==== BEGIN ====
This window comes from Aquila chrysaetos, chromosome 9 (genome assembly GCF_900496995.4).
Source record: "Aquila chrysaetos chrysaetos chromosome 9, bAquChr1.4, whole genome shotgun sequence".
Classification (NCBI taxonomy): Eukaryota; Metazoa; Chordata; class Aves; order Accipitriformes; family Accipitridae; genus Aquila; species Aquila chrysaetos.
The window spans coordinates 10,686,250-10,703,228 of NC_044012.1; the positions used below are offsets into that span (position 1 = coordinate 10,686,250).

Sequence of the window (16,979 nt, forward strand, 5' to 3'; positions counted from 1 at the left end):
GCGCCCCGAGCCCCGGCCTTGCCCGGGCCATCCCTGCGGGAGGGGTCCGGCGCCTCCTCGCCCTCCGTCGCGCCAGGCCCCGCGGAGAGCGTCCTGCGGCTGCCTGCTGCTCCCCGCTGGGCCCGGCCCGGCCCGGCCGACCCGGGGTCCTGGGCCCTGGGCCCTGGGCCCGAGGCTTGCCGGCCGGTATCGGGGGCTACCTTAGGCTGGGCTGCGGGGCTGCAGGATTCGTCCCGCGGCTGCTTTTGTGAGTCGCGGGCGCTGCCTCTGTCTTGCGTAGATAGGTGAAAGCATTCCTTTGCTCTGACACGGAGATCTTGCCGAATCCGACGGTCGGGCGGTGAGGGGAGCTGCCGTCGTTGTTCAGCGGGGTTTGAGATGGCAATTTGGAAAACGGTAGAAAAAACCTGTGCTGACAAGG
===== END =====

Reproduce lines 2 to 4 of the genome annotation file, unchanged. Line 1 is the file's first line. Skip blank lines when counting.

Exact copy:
Source record: "Aquila chrysaetos chrysaetos chromosome 9, bAquChr1.4, whole genome shotgun sequence".
Classification (NCBI taxonomy): Eukaryota; Metazoa; Chordata; class Aves; order Accipitriformes; family Accipitridae; genus Aquila; species Aquila chrysaetos.
The window spans coordinates 10,686,250-10,703,228 of NC_044012.1; the positions used below are offsets into that span (position 1 = coordinate 10,686,250).